New York Districts With Web Sites
(as of Summer 1996)

Compiled by David Wiles, University at Albany

In late September New York State will attempt to "wire" up as many schools and libraries to the internet as possible. This is a major "barn raising" venture similar to what educators and citizens did in California. Beneath the political claims for who should receive credit for this New York initiative is the real acknowledgement that it is a wonderful thing for the public and private education of children. The mass linking to the internet is more than a technological exercise and should change the very meaning of school-community relationships.

New York Districts are responsible for communicating information about school performance to parents and citizens. In Fall 1996 districts will provide a School Report Card that will supplement information provided through annual state reporting (the 655 report) and the mandated shared decision committees. One new process of communication that will be looked at closely will be the use of school based web sites and the internet to present data electronically.

A major effort to identify schools with web pages in the United States and around the globe is called Web 66. The school registry effort for New York State and compiling descriptive statistics about all web page schools are projects of the College of Education, University of Minnesota.


Web Page Exercise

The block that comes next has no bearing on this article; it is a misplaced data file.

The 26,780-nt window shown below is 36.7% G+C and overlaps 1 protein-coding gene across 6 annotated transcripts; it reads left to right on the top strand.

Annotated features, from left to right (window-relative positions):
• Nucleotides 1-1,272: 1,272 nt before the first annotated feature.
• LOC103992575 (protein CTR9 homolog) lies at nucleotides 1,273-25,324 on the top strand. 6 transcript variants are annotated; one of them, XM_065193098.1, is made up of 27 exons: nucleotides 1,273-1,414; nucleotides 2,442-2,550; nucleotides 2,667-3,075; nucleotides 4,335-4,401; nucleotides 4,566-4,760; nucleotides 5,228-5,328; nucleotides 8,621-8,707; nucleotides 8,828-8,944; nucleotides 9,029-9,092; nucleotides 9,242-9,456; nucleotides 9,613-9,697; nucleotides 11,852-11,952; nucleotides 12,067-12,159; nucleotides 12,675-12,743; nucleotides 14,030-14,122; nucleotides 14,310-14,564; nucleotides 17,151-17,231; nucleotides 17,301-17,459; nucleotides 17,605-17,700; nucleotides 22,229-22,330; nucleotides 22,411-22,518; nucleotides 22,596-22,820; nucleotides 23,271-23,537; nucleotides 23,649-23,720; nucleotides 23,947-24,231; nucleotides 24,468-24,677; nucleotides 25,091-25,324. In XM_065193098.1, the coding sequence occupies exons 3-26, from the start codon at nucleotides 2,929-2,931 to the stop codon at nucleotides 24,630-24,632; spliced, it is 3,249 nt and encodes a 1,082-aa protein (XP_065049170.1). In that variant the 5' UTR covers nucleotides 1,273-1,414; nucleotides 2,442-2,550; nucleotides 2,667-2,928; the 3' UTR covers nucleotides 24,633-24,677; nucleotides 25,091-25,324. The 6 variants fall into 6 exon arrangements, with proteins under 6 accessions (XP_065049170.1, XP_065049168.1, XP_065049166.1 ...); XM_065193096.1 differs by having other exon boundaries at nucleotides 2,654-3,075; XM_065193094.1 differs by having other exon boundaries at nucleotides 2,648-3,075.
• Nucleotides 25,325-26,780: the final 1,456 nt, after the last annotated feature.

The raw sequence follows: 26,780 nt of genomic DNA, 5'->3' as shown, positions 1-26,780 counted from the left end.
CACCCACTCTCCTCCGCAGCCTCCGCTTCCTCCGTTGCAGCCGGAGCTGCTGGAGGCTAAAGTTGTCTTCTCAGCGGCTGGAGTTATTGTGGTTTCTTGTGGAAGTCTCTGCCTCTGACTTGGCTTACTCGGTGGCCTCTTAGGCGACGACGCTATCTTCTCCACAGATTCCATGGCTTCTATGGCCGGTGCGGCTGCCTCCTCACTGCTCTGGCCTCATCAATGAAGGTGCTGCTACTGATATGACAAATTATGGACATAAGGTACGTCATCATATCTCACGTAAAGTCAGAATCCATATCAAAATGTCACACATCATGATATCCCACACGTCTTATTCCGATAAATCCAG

The exercise for EAPS 760 will be to describe a "state of the art" scenario about New York school districts and/or individual school buildings with operating web sites, especially those that u se the internet now and may (ultimately) provide "Report Card" performance information to the electronically connected audience.

Once you are familiar with the Web 66 information the following general educational policy questions may prepare you for approaching the scenario exercise :

  • How do the New York districts and schools in web operation cluster state wide? Are most on Long Island, in remote areas, only in rich suburbs, big cities?
  • What seems to be the intended audience(s) for the web page? Is the tone of the web page more "board and central office" or more "local school and classroom?"
  • Is academic performance, especially secondary Regents performance, emphasized within the web page message?
  • Is the server for the district or school found in a BOCES, RIC (regional information center), postsecondary organization, non profit organization or private industry?
  • Do the web page creators seem to be aware of the Bill Gates "futures" type of CD-ROM perspective in communicating what a electronically connected globe of schooling might mean?